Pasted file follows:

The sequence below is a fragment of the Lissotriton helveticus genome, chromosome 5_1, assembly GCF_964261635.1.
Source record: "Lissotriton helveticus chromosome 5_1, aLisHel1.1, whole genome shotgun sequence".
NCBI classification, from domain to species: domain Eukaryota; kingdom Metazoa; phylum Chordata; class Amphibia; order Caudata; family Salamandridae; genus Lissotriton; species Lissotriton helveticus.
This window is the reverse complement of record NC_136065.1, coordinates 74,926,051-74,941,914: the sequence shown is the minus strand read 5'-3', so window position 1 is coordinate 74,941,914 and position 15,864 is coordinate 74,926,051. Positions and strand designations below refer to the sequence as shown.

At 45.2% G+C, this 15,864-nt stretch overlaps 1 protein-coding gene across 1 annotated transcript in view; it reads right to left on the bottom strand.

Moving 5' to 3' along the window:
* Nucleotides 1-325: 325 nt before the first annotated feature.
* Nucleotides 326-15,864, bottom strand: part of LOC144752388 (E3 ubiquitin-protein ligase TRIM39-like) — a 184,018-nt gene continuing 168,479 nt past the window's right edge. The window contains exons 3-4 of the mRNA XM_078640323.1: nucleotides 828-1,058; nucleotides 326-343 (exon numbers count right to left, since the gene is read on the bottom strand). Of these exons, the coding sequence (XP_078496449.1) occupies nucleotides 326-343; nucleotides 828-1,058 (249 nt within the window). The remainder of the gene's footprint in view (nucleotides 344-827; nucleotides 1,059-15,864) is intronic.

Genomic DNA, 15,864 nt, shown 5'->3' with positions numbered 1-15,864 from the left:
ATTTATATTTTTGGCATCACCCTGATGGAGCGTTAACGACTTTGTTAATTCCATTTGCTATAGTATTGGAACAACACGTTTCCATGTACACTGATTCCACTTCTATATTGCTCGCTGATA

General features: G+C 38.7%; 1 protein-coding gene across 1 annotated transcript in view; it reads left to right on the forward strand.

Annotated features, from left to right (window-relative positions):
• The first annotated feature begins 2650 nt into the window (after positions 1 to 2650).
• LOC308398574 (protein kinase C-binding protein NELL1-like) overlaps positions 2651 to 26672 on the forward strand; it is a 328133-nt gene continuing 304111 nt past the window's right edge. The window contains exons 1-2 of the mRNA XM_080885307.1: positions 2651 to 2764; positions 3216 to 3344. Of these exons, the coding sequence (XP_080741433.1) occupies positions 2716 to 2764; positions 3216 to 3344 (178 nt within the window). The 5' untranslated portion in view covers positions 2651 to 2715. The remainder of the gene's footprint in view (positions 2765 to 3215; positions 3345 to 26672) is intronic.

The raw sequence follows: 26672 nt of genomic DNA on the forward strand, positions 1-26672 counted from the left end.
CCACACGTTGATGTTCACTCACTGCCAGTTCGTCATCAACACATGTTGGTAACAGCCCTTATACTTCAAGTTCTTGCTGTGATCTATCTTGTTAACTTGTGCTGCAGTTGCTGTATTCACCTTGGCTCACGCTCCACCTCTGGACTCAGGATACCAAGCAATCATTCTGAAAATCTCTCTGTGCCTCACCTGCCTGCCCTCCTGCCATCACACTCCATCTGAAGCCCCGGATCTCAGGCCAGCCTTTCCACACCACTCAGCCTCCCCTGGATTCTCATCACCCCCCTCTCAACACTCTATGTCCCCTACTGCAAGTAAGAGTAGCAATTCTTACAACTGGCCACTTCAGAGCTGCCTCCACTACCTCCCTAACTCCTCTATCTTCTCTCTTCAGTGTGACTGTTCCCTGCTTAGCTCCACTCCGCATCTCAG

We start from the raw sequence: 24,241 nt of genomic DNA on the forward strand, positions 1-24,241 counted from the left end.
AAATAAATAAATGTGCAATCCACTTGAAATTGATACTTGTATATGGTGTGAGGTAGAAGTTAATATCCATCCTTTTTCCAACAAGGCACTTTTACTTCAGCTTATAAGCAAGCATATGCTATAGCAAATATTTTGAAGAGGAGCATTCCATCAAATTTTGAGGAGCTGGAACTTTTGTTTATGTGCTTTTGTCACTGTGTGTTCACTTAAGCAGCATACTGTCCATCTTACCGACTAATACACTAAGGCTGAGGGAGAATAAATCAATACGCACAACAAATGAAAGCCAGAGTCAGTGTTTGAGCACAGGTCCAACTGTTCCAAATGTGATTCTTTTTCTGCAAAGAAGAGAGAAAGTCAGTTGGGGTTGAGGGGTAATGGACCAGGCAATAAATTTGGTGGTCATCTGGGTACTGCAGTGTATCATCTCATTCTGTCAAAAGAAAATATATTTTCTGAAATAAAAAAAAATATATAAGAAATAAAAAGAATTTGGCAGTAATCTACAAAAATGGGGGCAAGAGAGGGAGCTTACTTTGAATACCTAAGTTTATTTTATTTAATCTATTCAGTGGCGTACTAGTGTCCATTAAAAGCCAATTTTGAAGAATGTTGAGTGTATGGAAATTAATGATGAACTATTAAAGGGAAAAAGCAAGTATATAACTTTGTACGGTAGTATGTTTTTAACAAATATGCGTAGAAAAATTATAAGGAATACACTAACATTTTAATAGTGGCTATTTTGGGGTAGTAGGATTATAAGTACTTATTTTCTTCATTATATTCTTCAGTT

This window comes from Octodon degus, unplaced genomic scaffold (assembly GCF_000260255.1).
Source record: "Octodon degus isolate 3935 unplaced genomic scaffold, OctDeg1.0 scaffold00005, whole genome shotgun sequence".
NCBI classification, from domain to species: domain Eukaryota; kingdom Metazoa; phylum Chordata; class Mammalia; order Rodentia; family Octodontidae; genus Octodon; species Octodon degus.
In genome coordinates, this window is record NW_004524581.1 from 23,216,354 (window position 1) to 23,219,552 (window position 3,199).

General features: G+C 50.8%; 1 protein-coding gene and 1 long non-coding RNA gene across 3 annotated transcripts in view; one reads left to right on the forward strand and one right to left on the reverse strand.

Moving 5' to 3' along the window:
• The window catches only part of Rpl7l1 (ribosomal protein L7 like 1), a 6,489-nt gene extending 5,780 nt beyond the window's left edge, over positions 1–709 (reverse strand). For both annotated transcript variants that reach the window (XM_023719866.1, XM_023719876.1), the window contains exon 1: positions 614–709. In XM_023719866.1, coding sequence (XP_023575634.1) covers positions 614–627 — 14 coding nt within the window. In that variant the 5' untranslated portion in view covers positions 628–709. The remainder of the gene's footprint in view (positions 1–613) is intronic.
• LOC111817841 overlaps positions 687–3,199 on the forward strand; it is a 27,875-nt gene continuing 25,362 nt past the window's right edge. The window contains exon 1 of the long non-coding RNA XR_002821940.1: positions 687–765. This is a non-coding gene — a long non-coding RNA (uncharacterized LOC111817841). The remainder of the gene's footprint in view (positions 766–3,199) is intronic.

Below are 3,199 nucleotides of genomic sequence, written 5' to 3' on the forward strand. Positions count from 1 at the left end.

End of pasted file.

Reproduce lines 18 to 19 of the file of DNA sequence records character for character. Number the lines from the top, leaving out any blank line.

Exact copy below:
AAATAAATAAATGTGCAATCCACTTGAAATTGATACTTGTATATGGTGTGAGGTAGAAGTTAATATCCATCCTTTTTCCAACAAGGCACTTTTACTTCAGCTTATAAGCAAGCATATGCTATAGCAAATATTTTGAAGAGGAGCATTCCATCAAATTTTGAGGAGCTGGAACTTTTGTTTATGTGCTTTTGTCACTGTGTGTTCACTTAAGCAGCATACTGTCCATCTTACCGACTAATACACTAAGGCTGAGGGAGAATAAATCAATACGCACAACAAATGAAAGCCAGAGTCAGTGTTTGAGCACAGGTCCAACTGTTCCAAATGTGATTCTTTTTCTGCAAAGAAGAGAGAAAGTCAGTTGGGGTTGAGGGGTAATGGACCAGGCAATAAATTTGGTGGTCATCTGGGTACTGCAGTGTATCATCTCATTCTGTCAAAAGAAAATATATTTTCTGAAATAAAAAAAAATATATAAGAAATAAAAAGAATTTGGCAGTAATCTACAAAAATGGGGGCAAGAGAGGGAGCTTACTTTGAATACCTAAGTTTATTTTATTTAATCTATTCAGTGGCGTACTAGTGTCCATTAAAAGCCAATTTTGAAGAATGTTGAGTGTATGGAAATTAATGATGAACTATTAAAGGGAAAAAGCAAGTATATAACTTTGTACGGTAGTATGTTTTTAACAAATATGCGTAGAAAAATTATAAGGAATACACTAACATTTTAATAGTGGCTATTTTGGGGTAGTAGGATTATAAGTACTTATTTTCTTCATTATATTCTTCAGTT

This window comes from Octodon degus, unplaced genomic scaffold (assembly GCF_000260255.1).